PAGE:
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Both classified under Benzodiazepines



Clonazepam: All forms of epilepsy, myoclonic seizures and status epilepticus

Clonazam: As an adjunct in refractory partial and generalized seizures.

Dosage: For Clobazam

Adults: At first, 5-15 mg a day.Uually is not more than 80 mg a day.

Children (2-16): At first, 5 mg a day. Dose is usually not more than 40 mg a day.

For Clonazepam

Adults (>10): At first, 0.5 mg three times a day. Dose usually is not more than 20 mg a day.

Infants and children younger than 10: Dose is based on body weight.

Special Attention: It is possible that using clonazepam for long periods of time may cause unwanted effects on physical and mental growth in children. If such effects do occur, they may not be noticed until many years later. Before this medicine is given to children for long periods of time, you should discuss its use with your child's doctor.

falls and related injuries are more likely to occur in elderly patients taking benzodiazepines.

Check with your doctor if:

Concurrently taking Fluvoxamine (e.g., Luvox), Itraconazole (e.g. Sporanox), Ketoconazole (e.g.Nizoral), Nefazodone (e.g.Serzone)

Have drug abuse or dependence (or history of), brain disease, difficulty in swallowing (in children), emphysema, asthma, bronchitis, or other chronic lung disease, glaucoma, hyperactivity, mental depression, mental illness (severe), sleep apnea (temporary stopping of breathing during sleep), myasthenia gravis, or porphyria. [Benzodiazepines may make these conditions worse]

Special Precaution: Benzodiazepines may be habit-forming (causing mental or physical dependence), especially when taken for a long time or in high doses. Some signs of dependence on benzodiazepines are:
  • A strong desire or need to continue taking the medicine.
  • A need to increase the dose to receive the effects of the medicine.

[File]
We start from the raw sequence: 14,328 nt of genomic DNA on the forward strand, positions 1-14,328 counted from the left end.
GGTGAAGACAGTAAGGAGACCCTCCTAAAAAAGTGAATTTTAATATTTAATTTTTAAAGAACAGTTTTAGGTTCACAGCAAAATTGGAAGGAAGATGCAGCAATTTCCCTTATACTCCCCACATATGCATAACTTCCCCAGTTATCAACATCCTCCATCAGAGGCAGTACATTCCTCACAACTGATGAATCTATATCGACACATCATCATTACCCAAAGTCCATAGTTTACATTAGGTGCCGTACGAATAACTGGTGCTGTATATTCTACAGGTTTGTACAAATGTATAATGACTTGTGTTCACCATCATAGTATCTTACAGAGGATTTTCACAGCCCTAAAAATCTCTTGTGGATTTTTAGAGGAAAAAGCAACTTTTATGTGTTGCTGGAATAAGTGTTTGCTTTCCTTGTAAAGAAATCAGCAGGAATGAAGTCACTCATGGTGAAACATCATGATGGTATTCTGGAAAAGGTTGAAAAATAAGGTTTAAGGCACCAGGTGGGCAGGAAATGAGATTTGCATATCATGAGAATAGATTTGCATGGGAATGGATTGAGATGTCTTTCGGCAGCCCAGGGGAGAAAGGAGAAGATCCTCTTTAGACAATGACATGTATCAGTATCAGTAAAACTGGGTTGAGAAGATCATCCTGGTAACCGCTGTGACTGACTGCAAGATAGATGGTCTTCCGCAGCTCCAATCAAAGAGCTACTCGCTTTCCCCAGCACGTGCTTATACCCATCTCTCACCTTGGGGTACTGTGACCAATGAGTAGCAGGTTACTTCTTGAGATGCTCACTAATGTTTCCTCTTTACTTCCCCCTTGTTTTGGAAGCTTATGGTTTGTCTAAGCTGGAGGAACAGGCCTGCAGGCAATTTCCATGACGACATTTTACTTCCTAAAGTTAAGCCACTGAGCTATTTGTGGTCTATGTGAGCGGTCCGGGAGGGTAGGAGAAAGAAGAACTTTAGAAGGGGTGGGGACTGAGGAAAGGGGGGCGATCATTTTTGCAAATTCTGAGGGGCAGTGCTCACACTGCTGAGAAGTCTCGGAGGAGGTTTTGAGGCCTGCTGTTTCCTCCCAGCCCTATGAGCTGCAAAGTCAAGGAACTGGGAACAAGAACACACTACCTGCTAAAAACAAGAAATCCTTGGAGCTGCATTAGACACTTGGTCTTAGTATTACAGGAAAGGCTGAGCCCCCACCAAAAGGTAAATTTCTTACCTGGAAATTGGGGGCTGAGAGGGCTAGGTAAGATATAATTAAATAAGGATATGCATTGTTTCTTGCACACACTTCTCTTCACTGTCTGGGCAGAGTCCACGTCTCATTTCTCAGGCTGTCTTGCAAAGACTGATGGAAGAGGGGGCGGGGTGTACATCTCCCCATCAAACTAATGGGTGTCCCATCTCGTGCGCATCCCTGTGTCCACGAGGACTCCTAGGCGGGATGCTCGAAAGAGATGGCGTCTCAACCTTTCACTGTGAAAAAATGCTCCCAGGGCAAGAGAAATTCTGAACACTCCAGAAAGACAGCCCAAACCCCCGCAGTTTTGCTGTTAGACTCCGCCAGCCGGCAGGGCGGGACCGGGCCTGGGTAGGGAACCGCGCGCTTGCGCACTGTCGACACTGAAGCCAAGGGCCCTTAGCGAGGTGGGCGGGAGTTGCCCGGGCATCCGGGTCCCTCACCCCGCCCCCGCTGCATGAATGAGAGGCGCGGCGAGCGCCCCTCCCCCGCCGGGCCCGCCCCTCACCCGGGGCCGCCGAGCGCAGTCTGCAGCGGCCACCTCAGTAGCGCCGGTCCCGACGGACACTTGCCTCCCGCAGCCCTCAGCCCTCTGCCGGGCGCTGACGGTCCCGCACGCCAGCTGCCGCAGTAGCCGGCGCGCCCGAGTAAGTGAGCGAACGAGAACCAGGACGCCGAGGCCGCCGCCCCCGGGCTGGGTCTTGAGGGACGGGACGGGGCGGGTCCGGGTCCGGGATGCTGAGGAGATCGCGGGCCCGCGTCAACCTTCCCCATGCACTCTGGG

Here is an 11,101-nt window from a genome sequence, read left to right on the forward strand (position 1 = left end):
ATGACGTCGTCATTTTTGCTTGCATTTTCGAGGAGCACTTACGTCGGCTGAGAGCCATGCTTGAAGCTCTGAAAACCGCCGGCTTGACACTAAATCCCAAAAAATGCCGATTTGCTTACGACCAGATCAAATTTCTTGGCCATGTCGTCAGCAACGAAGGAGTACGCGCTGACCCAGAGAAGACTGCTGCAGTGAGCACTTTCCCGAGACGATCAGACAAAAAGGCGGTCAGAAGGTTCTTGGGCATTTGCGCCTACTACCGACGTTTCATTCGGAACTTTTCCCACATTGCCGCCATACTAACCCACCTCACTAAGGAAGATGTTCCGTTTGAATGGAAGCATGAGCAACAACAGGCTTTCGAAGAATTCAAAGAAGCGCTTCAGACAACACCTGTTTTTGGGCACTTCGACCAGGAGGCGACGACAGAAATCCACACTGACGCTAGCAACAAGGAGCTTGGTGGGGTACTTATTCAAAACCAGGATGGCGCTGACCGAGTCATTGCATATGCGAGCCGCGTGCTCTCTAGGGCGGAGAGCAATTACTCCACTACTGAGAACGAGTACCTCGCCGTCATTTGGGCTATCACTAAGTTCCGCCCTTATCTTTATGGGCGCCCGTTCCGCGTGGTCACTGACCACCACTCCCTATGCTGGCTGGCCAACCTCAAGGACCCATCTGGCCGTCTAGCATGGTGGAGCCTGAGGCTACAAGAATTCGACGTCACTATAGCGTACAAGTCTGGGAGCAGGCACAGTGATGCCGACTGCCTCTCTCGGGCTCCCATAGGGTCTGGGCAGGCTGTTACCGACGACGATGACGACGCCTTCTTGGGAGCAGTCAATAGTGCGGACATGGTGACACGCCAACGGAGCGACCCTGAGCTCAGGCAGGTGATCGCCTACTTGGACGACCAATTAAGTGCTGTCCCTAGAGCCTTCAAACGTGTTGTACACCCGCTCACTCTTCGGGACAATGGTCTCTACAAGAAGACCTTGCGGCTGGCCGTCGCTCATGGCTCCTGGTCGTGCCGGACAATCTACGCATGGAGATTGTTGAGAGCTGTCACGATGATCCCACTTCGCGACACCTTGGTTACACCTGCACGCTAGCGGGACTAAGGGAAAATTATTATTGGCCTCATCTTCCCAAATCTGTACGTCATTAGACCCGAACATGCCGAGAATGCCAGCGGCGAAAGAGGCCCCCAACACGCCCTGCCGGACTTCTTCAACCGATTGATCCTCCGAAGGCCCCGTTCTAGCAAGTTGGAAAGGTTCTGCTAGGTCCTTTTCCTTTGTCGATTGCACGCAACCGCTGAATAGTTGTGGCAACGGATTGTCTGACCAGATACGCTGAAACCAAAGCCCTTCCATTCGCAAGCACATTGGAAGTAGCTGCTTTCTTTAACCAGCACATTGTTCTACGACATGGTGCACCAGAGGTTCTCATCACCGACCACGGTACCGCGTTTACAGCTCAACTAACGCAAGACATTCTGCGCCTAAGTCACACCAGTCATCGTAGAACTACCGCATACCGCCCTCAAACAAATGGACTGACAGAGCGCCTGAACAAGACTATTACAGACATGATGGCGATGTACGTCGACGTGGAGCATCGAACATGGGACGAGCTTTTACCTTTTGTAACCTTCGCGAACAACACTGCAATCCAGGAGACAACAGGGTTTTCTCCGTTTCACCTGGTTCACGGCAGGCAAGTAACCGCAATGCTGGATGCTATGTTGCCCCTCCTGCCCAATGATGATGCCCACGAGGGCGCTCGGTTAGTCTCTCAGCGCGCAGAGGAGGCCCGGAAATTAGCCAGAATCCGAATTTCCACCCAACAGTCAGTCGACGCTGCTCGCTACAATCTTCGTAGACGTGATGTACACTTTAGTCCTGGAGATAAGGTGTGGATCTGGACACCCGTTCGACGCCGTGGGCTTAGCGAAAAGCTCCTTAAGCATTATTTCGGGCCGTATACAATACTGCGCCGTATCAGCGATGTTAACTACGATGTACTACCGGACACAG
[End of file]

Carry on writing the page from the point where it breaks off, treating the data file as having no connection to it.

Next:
• Withdrawal effects (for example, irritability, nervousness, trouble in sleeping, abdominal or stomach cramps, trembling or shaking) occurring after the medicine is stopped
Taking an overdose of a benzodiazepine or taking alcohol or other CNS depressants with the benzodiazepine may lead to unconsciousness and possibly death. Some signs of an overdose are continuing slurred speech or confusion, severe drowsiness, severe weakness, and staggering.

If you develop any unusual and strange thoughts (confusion, agitation, and hallucinations (seeing, hearing, or feeling things that are not there), or behavior (like when drunk) while you are taking this medicine, be sure to discuss it with your doctor.

Common Side Effects: Clumsiness or unsteadiness; dizziness or lightheadedness; drowsiness; slurred speech
Rare Side Effects: Abdominal or stomach cramps or pain; blurred vision or other changes in vision; changes in sexual desire or ability; constipation; diarrhea; dryness of mouth or increased thirst; false sense of well-being; headache; increased bronchial secretions or watering of mouth; muscle spasm; nausea or vomiting; problems with urination; trembling or shaking; unusual tiredness or weakness
SEE a doctor if : Anxiety; confusion (may be more common in the elderly); fast, pounding, or irregular heartbeat; lack of memory of events taking place after benzodiazepine is taken (may be more common with triazolam); mental depression
Comments: Starting or suddenly stopping treatment with these medicines may increase seizures.

Tolerance (use of higher dose to achieve same efficacy) often develops with benzodiazepines.




Information here is specific for Benzodiazepines

and is meant to be an add-on for Special concern in AED taking